The ripple effect can work for you.

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Power Follow-Ups for Leaders & Their Teams by Jim Johnson

From an earlier post…

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Observation coaching involves something called “power follow ups”. If you see or hear something that is not the standard you set for your staff member, try the following:

You observe an employee, Joe, waiting on a member. During the interaction, the employee rarely made eye contact and he did not use the customer’s name (both standards for your company). As soon as the customer walks away from the transaction, turn to Joe and say (quietly to them directly), “Joe, I noticed that while that customer was here, you hardly made eye contact with them. You also did not use their name. We’ve been trained that those 2 simple interaction skills make a big difference in how we build important relationships with our customers. I’ll be here observing the next several transactions. I need you to work on those 2 skills. In a while, I’ll give you my feedback on how you did. I know you can do this.”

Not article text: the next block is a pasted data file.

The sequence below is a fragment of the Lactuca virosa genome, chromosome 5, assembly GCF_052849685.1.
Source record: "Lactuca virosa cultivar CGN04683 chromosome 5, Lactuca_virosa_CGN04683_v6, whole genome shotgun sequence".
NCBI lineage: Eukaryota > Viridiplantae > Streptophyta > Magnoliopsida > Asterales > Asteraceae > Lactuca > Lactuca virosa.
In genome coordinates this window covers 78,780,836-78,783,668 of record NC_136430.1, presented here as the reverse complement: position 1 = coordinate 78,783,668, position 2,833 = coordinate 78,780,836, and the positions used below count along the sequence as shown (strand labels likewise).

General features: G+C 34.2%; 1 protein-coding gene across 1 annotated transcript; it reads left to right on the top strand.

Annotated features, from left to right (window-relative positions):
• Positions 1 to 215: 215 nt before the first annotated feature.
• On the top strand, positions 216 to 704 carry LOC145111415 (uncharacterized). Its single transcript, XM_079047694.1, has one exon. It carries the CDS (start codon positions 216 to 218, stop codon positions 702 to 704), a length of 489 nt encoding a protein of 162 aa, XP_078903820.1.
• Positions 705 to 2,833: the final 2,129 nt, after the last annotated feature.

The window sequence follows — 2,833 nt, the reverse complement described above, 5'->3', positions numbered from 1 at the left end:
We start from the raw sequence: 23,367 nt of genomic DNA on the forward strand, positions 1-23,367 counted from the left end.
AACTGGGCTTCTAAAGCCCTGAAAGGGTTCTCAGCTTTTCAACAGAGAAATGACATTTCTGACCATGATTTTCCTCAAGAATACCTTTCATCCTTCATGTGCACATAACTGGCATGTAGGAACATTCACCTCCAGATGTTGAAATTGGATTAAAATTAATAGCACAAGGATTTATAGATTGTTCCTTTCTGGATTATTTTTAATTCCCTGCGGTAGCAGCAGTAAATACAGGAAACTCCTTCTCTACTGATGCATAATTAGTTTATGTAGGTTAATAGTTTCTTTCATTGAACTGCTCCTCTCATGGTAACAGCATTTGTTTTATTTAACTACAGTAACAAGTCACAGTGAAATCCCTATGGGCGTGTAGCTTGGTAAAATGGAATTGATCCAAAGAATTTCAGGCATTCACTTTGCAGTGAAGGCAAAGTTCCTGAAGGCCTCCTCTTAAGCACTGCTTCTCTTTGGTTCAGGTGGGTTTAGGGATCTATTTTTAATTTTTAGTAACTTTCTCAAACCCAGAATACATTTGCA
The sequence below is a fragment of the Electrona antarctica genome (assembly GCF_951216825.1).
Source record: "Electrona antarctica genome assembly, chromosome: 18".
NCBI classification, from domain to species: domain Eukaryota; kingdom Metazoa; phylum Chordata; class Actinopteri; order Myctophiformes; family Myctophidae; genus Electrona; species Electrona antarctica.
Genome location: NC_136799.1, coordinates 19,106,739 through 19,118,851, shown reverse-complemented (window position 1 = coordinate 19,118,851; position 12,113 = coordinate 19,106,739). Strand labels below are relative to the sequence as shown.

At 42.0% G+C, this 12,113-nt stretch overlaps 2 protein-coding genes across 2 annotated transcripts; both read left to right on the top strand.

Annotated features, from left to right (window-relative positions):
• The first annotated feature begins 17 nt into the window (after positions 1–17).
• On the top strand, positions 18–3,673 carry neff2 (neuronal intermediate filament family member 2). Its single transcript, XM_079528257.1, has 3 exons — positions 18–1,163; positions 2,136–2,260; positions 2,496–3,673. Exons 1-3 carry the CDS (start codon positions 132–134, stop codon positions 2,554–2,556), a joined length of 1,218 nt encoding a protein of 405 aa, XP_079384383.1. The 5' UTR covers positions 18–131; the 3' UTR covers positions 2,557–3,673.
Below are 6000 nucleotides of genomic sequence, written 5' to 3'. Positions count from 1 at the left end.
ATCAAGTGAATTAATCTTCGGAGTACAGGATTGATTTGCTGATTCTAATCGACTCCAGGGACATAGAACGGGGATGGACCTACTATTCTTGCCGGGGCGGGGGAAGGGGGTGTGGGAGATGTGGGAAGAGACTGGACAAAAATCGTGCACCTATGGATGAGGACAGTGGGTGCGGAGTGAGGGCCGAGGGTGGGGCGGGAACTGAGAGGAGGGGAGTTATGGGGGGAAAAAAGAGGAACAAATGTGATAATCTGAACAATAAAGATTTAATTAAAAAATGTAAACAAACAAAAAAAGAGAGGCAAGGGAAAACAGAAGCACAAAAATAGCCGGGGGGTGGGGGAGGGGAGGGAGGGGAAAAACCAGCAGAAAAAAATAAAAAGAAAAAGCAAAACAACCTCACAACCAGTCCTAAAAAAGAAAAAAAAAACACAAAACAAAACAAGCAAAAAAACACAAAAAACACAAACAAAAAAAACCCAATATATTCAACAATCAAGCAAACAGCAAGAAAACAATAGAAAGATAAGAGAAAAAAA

Do you think Joe will make the changes? You bet! He knows that you know how he is interacting. You just witnessed it. He also knows that you are intentionally watching him and that he now has his marching orders. After several more interactions with customers, watch what happens in the following interactions: